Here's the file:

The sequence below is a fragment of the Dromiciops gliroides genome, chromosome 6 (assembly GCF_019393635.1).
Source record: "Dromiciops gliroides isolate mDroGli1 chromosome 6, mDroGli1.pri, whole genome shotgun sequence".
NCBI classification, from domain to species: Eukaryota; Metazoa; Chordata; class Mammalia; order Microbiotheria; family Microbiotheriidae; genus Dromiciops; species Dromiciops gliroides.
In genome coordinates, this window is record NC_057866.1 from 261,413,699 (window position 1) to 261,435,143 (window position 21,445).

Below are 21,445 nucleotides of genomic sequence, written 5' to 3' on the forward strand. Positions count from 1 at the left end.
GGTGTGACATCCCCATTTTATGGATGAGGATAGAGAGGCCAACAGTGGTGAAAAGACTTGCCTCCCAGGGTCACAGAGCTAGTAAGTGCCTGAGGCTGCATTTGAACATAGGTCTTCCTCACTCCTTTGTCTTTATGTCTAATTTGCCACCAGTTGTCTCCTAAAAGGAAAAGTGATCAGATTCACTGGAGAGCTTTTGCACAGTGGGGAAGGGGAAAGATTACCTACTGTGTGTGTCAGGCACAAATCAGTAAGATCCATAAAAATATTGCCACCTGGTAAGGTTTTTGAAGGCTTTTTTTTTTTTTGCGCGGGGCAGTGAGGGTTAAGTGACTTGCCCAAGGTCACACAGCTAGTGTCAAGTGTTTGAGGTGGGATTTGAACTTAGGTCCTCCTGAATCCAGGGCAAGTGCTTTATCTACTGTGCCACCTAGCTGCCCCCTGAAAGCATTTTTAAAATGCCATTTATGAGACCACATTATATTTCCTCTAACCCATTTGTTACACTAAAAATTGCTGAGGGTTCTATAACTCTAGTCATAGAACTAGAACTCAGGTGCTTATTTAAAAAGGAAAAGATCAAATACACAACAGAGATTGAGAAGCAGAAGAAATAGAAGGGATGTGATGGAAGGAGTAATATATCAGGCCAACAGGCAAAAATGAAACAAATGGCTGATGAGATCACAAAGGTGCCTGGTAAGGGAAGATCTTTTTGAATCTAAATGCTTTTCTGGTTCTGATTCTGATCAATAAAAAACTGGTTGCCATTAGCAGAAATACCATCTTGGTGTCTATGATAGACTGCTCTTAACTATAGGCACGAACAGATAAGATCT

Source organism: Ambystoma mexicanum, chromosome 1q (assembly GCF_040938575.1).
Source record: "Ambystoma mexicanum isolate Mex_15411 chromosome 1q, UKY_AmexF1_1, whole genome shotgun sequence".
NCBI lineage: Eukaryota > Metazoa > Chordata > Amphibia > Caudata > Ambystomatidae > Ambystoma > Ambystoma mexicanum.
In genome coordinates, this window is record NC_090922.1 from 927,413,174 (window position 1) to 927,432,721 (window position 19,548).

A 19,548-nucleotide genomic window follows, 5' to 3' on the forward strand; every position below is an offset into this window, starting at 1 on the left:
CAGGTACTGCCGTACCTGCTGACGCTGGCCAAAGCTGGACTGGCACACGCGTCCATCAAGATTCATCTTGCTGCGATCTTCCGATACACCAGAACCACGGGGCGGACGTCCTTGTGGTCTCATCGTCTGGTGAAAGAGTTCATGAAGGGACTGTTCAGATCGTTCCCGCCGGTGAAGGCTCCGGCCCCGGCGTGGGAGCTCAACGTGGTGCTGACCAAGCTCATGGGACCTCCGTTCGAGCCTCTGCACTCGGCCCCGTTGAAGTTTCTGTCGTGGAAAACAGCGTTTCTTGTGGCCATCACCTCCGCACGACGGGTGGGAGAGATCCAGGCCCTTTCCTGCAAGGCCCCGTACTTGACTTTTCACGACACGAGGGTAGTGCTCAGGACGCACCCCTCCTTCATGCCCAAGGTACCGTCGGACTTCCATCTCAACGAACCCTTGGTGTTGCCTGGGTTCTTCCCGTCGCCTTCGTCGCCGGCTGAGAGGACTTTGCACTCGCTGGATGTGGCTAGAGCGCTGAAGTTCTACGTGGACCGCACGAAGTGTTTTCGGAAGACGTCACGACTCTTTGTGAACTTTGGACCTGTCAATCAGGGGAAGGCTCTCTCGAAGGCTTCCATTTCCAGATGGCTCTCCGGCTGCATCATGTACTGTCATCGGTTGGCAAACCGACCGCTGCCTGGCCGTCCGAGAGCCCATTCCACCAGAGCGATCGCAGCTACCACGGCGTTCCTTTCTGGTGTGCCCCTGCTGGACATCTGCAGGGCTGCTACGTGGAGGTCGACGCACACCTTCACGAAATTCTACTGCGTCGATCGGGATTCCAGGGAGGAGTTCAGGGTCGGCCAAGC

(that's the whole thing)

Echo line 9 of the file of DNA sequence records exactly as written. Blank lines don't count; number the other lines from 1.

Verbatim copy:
NCBI lineage: Eukaryota > Metazoa > Chordata > Amphibia > Caudata > Ambystomatidae > Ambystoma > Ambystoma mexicanum.